A cocktail of seven prescription drugs triggered Michael Jackson‘s cardiac arrest on Thursday morning, according to new reports from Los Angeles.
The pop superstar, 50, was pronounced dead at 2:36 p.m. local time after falling into a deep coma at his home in Holmby Hills, California.
Reports suggest that paramedics who were called to his home found Jackson unconscious and unable to breathe, and rushed him to UCLA Medical Center in Los Angeles.
And now, celebrity magazine Life & Style reports that Jackson was hooked on prescription drugs in the months before his death.
A source tells the publication that Jackson had been popping pills, including anti-anxiety drug Xanax, antidepressant Zoloft and painkiller Demerol, for weeks before his death.
And an insider tells Life & Style that Jackson took a suspected overdose of drugs on Thursday morning, which caused respiratory and cardiac arrest.
The report follows comments made by Jackson family lawyer, Brian Oxman, after learning of the pop star’s death.
He hinted that the icon was killed by an abuse of prescription drugs in an interview with CNN, and likened the pop star’s death to that of tragic star Anna Nicole Smith.
He is adamant that the “Thriller” singer’s death comes down to the people who surrounded the star, and he believes an “abuse of medications” is the reason for Jackson’s untimely demise.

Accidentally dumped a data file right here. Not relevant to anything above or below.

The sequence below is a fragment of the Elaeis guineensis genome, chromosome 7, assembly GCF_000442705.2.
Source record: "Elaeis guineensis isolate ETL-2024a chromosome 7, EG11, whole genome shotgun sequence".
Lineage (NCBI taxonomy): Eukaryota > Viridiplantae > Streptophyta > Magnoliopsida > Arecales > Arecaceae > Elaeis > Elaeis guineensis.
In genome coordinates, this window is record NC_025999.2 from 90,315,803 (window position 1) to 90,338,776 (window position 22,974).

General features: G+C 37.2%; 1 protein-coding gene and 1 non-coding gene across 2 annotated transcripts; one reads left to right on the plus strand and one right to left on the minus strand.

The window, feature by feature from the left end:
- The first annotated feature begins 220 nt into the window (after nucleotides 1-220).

He explains, “I believe (his manager) Frank DiLeo was with him at the time (of his heart attack) — that is what I have been told.
“This family has been trying for months and months and months to take care of Michael Jackson. The people who have surrounded him have been enabling him.
“If you think the case of Anna Nicole Smith was an abuse, that is nothing compared to what has taken place in the life of Michael Jackson.
“I do not know what medications he was taking, but the reports that we have received within the family are that they were extensive.
“I don’t know the cause of all this. But this is something that I feared. This is a case of abuse of medications, unless the cause is something else.
“This was something which I feared and something which I warned about. Where there is smoke there is fire.”
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